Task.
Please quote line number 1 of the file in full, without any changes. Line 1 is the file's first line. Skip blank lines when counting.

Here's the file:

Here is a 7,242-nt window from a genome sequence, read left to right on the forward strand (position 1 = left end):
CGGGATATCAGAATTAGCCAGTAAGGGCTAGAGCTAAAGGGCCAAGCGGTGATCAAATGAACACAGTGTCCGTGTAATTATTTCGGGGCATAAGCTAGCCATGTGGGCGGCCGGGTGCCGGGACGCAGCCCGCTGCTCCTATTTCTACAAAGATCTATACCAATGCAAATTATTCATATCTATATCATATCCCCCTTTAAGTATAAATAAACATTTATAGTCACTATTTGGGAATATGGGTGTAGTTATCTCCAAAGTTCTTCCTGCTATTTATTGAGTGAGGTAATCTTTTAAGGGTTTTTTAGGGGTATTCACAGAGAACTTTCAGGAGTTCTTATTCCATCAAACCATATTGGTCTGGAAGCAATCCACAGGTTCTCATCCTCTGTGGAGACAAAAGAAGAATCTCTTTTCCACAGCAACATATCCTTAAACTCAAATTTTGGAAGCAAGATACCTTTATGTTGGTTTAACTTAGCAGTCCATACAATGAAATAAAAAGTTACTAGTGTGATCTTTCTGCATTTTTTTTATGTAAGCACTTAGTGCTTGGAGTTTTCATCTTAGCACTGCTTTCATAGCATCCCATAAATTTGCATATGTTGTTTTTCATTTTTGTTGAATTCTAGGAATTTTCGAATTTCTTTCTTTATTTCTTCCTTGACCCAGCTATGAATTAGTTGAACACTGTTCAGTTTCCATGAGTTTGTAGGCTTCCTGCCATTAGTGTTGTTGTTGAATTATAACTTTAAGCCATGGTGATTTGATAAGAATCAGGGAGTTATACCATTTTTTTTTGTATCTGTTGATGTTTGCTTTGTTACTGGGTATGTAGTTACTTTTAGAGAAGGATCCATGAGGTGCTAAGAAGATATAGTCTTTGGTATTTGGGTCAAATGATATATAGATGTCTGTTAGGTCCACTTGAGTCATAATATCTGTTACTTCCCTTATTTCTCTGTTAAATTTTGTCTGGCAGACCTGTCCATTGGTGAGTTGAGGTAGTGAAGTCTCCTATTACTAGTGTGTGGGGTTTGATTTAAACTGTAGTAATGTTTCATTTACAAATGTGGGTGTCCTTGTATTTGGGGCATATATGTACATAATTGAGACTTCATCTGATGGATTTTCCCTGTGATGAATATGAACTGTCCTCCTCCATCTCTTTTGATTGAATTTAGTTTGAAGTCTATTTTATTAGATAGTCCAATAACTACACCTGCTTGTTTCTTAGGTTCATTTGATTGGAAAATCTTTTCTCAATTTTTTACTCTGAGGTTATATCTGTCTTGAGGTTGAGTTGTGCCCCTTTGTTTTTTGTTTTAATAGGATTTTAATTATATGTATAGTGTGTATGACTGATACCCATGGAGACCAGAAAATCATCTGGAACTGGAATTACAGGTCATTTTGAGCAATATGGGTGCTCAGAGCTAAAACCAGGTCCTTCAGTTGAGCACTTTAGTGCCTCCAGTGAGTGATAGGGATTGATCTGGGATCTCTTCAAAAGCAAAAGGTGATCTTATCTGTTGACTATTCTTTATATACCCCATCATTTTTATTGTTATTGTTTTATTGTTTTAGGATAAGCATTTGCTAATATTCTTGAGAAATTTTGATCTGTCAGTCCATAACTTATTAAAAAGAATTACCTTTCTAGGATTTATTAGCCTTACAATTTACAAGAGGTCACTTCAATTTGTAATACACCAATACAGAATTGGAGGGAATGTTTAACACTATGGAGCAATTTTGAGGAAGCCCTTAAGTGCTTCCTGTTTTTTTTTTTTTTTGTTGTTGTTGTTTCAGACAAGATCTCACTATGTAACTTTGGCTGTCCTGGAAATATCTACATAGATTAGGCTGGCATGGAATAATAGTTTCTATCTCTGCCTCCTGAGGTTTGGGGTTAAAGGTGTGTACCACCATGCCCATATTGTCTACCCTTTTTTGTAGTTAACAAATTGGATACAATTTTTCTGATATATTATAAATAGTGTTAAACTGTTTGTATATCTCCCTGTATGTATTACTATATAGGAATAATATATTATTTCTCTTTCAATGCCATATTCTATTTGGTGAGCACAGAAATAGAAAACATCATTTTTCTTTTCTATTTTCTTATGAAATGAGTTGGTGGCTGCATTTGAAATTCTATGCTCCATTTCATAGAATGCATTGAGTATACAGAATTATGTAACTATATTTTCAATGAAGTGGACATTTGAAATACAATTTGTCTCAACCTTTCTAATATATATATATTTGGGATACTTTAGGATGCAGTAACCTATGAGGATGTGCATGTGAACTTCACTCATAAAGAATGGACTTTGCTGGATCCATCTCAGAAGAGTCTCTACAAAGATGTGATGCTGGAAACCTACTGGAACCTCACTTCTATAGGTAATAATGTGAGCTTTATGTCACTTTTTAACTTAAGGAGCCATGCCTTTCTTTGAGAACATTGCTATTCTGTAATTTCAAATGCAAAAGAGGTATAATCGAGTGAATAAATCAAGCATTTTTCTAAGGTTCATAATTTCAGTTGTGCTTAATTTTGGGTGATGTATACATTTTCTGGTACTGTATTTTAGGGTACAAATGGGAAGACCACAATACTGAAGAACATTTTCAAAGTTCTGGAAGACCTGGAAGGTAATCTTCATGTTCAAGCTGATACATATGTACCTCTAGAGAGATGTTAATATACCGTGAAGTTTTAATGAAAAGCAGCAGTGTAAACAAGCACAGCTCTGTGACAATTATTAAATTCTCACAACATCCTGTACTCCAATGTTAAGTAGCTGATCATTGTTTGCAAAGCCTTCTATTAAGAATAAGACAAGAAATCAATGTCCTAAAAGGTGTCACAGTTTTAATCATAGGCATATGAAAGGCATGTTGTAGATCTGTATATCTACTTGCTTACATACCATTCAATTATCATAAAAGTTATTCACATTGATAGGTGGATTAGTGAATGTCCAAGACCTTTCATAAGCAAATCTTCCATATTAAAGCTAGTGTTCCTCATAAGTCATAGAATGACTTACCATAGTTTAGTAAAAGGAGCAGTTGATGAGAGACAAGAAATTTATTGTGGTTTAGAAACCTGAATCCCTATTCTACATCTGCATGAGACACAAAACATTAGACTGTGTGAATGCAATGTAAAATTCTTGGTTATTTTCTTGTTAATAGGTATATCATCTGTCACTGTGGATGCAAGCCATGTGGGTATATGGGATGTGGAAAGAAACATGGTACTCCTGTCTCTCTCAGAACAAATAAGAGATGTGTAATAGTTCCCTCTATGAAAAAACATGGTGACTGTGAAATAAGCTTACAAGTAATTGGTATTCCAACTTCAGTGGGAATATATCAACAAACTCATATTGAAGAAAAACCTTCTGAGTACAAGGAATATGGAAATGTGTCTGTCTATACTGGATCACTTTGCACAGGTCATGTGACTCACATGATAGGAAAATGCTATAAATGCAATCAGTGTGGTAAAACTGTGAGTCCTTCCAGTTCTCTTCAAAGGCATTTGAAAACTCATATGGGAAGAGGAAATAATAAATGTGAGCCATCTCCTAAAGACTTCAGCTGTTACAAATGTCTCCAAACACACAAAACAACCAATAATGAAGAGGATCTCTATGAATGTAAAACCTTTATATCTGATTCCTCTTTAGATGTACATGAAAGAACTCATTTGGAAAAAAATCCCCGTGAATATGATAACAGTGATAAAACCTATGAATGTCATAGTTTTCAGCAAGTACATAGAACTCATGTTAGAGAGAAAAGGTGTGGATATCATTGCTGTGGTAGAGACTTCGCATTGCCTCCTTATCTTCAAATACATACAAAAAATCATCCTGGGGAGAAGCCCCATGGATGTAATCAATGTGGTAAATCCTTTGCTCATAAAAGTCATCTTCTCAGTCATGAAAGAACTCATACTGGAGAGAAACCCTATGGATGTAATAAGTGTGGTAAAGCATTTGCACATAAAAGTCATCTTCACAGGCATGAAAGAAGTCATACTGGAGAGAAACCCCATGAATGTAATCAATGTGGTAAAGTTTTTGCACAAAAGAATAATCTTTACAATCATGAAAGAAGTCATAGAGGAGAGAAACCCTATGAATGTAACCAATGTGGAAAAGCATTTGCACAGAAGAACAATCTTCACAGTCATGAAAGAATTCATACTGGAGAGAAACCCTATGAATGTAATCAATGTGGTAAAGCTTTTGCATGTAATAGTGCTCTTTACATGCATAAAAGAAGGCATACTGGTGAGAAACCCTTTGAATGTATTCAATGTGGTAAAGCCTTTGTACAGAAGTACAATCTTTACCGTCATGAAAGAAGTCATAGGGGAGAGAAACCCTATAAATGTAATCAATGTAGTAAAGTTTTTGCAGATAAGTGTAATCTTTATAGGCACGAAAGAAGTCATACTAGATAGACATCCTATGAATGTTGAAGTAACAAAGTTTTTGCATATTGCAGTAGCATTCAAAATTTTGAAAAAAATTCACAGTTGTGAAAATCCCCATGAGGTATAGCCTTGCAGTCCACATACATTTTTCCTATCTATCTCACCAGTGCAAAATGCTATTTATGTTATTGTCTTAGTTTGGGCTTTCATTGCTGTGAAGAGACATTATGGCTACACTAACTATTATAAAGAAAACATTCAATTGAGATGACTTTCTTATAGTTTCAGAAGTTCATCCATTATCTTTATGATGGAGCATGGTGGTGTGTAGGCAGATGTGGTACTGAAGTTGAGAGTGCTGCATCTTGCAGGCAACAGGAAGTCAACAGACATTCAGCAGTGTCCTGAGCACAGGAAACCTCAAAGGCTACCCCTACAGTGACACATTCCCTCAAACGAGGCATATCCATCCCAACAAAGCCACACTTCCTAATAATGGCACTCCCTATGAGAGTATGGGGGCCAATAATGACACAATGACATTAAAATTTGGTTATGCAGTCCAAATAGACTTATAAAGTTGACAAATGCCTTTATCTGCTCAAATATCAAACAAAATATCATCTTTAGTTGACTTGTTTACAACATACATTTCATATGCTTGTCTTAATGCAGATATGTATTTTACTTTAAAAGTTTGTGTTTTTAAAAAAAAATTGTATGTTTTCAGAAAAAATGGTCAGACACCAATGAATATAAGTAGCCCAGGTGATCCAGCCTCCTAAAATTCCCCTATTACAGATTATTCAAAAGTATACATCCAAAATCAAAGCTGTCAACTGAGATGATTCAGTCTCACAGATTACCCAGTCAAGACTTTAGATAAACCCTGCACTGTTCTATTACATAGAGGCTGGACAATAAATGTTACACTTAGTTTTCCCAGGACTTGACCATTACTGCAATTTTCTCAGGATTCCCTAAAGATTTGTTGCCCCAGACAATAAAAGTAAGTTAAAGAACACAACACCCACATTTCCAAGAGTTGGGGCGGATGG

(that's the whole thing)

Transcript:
Here is a 7,242-nt window from a genome sequence, read left to right on the forward strand (position 1 = left end):